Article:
Burton: "I don't know...I don't know the answer, my personal take is that I don't know. The soul is a powerful thing, you know is it there when you are born before the memories? Or is it something that is achieved though generating your own personality? It's something that I still think about and ponder and it's something that philosophers have pondered for many years. Maybe I'm a new kind of philosopher I don't know, but I don't have an answer, I like searching for the answer and generating these questions. And through thought you can talk about this to other people you know, ask you that question and talk about it and maybe we could come to an agreement but is that an answer? I don't know."
Sam: Not exactly something that can be scientifically proven right now...
Burton: "No, no not really...there's a comic book called 'Coffin' that's really cool, this guy makes this suit basically called a coffin, but when you are preparing to die, you die in the suit and the soul is captured."
Sam: That's fucked up...
Burton: "It's really wild, the idea of capturing the soul is something very interesting. Can it be captured? Can it be downloaded?"
Sam: If the soul does consist of purely memories, since computer systems as we know them aren't completely stable, if the system that stores your memory crashed when you died would you become a wandering entity or would your soul be erased into nothingness?
Burton: "What your saying is if the machine that your soul is inside of crashes, what happens?"
Sam: Like if you're recording an album all of your information goes into the computer, if it crashes everything is gone...
Burton: "Ohh, that would be death. Maybe...I donno, it depends on how it crashes, if it crashes and everything inside of it crashes with it then maybe the soul dies. Or a power outage, maybe the soul dies...If it's something else, maybe it's trapped inside and it needs to be reopened, or maybe it's just stuck in purgatory, maybe the soul is banished to something else."
Sam: Could the concept of human cloning turn into a religious sect?
Burton: "That's possible yeah, it definitely creates a real moral... moral questions arise from it. First, that's what religion is about is morality, keeping man in line, keeping ourselves in line. Religion created these rules, the 10 commandments and religion is there to make man a moral person, not necessarily a spiritual person. So the idea of cloning could create a type of religion maybe the clones themselves could gather around together and create religion themselves, like well, all we have is us."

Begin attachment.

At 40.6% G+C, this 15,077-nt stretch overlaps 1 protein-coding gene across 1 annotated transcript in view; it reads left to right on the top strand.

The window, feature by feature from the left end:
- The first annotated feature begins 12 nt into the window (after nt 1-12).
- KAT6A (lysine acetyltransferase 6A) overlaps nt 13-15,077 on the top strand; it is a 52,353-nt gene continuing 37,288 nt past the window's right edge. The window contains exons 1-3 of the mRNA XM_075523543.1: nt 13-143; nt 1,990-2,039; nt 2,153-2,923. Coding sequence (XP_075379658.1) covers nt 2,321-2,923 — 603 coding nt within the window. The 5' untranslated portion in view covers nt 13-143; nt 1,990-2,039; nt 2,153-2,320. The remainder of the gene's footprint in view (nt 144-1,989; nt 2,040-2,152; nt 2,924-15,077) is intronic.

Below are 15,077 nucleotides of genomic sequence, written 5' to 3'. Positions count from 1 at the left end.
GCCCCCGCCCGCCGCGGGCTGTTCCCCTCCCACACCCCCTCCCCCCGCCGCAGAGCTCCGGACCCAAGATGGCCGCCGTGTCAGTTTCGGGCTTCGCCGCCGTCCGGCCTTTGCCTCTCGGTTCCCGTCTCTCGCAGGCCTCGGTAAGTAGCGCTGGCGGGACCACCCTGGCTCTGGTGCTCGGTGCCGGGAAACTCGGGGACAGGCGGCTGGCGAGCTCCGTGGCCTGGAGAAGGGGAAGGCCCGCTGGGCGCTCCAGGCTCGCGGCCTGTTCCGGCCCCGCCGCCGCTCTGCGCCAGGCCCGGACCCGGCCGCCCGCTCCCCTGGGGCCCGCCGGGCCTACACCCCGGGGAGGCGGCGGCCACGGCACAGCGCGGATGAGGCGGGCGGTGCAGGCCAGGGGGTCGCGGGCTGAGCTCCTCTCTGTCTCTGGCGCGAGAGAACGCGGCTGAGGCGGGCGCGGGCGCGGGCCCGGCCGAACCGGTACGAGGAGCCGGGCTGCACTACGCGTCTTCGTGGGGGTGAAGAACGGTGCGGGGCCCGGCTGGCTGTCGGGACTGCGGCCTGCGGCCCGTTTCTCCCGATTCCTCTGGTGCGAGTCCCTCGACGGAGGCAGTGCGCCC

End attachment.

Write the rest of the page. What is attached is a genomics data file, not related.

Sam: In Acres Of Skin it seems like you also raised the question of corporate ethics concerning the use of new technology which is an issue everyone should be concerned about not only in your preconcived notion of biotechnology and cloning, but with everything around us in the present...
Burton: "The corporations always cash in on medical breakthoughs. Cloning is a scientific and medical breakthough and if money can be made then corporations will be involved and there is always a plus and negative side with everything in this world, everything is positive/negative, good/evil, good/bad, you're never going to have one without the other. The problems that the corporations could generate definately could affect all of us, moral issues, the ethical issues of it...is it right? You know I think nature has perfected procreation, is it necessary to make a perfect being? When you made a perfect being, through DNA transplant, through genetic engineering, then what? Have you created god? God is in a mind, the perfect being, man, woman, whatever, the perfect being. Man created god to be the perfect man...to have someone to look up to, god is the perfect man that we should all live up to, we should be like this, we make rules to be like god, therefore, is it a vanity thing at that point? Is is selfless? or selfish?"
Sam: Probably selfish...
Burton: "I think it's selfish, I think it's selfish as hell, it just poses so many questions."
Sam: It's like side-stepping natural selection...
Burton: "Exactly, it's like science stepping on natural selection, what happens to natural selection at that point? Is this perfect being going to be centered? Or is the perfect being going to be fingered out and ostracized because they are so perfect? Is it a mutant or is it a perfect being? You're created through science, does that make you human? What makes us human is the act of being human, being born though another person, the act of procreation, the act of growing. Are you a science experiment at that point or a human? If you were that person I was creating, what are your rights? Do you have choices?"
Sam: That's a whole other can of worms right there...
Burton: "There's a civil rights issue right there, that's the thing about cloning, people are afraid...and they are cloning people already whether they tell us or not."